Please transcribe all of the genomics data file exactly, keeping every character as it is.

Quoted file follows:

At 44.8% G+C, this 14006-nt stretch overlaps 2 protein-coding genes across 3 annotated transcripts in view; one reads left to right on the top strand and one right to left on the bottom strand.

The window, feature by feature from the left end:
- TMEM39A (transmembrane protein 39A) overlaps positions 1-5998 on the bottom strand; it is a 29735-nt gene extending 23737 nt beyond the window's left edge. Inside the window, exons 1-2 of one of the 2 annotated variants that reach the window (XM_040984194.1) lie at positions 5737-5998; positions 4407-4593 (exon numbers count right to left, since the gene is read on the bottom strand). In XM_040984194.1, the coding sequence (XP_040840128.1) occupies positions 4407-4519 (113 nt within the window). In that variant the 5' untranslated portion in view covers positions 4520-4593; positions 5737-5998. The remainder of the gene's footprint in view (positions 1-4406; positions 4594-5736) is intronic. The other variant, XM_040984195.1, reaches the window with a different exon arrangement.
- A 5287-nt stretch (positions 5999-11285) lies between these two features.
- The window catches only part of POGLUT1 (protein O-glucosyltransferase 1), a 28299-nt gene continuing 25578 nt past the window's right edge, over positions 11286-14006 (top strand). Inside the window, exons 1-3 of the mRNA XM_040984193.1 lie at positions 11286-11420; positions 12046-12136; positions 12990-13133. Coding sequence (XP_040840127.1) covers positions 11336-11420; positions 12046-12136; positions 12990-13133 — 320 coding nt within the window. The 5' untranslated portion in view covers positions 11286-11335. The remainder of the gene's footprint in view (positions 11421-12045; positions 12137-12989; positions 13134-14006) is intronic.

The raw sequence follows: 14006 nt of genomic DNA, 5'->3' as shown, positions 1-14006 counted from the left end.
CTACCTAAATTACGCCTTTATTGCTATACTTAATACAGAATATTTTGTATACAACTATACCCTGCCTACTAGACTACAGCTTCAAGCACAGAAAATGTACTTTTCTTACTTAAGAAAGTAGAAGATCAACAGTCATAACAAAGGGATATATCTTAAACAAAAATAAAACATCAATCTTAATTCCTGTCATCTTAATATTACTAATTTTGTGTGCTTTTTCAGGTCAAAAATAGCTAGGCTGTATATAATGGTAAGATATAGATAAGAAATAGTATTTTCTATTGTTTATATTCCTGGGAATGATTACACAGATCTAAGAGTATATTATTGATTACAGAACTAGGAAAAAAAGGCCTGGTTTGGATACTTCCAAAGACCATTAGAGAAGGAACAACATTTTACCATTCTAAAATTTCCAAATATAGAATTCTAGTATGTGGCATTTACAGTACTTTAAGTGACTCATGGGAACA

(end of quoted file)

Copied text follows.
At 44.8% G+C, this 14006-nt stretch overlaps 2 protein-coding genes across 3 annotated transcripts in view; one reads left to right on the top strand and one right to left on the bottom strand.

The window, feature by feature from the left end:
- TMEM39A (transmembrane protein 39A) overlaps positions 1-5998 on the bottom strand; it is a 29735-nt gene extending 23737 nt beyond the window's left edge. Inside the window, exons 1-2 of one of the 2 annotated variants that reach the window (XM_040984194.1) lie at positions 5737-5998; positions 4407-4593 (exon numbers count right to left, since the gene is read on the bottom strand). In XM_040984194.1, the coding sequence (XP_040840128.1) occupies positions 4407-4519 (113 nt within the window). In that variant the 5' untranslated portion in view covers positions 4520-4593; positions 5737-5998. The remainder of the gene's footprint in view (positions 1-4406; positions 4594-5736) is intronic. The other variant, XM_040984195.1, reaches the window with a different exon arrangement.
- A 5287-nt stretch (positions 5999-11285) lies between these two features.
- The window catches only part of POGLUT1 (protein O-glucosyltransferase 1), a 28299-nt gene continuing 25578 nt past the window's right edge, over positions 11286-14006 (top strand). Inside the window, exons 1-3 of the mRNA XM_040984193.1 lie at positions 11286-11420; positions 12046-12136; positions 12990-13133. Coding sequence (XP_040840127.1) covers positions 11336-11420; positions 12046-12136; positions 12990-13133 — 320 coding nt within the window. The 5' untranslated portion in view covers positions 11286-11335. The remainder of the gene's footprint in view (positions 11421-12045; positions 12137-12989; positions 13134-14006) is intronic.

The raw sequence follows: 14006 nt of genomic DNA, 5'->3' as shown, positions 1-14006 counted from the left end.
CTACCTAAATTACGCCTTTATTGCTATACTTAATACAGAATATTTTGTATACAACTATACCCTGCCTACTAGACTACAGCTTCAAGCACAGAAAATGTACTTTTCTTACTTAAGAAAGTAGAAGATCAACAGTCATAACAAAGGGATATATCTTAAACAAAAATAAAACATCAATCTTAATTCCTGTCATCTTAATATTACTAATTTTGTGTGCTTTTTCAGGTCAAAAATAGCTAGGCTGTATATAATGGTAAGATATAGATAAGAAATAGTATTTTCTATTGTTTATATTCCTGGGAATGATTACACAGATCTAAGAGTATATTATTGATTACAGAACTAGGAAAAAAAGGCCTGGTTTGGATACTTCCAAAGACCATTAGAGAAGGAACAACATTTTACCATTCTAAAATTTCCAAATATAGAATTCTAGTATGTGGCATTTACAGTACTTTAAGTGACTCATGGGAACA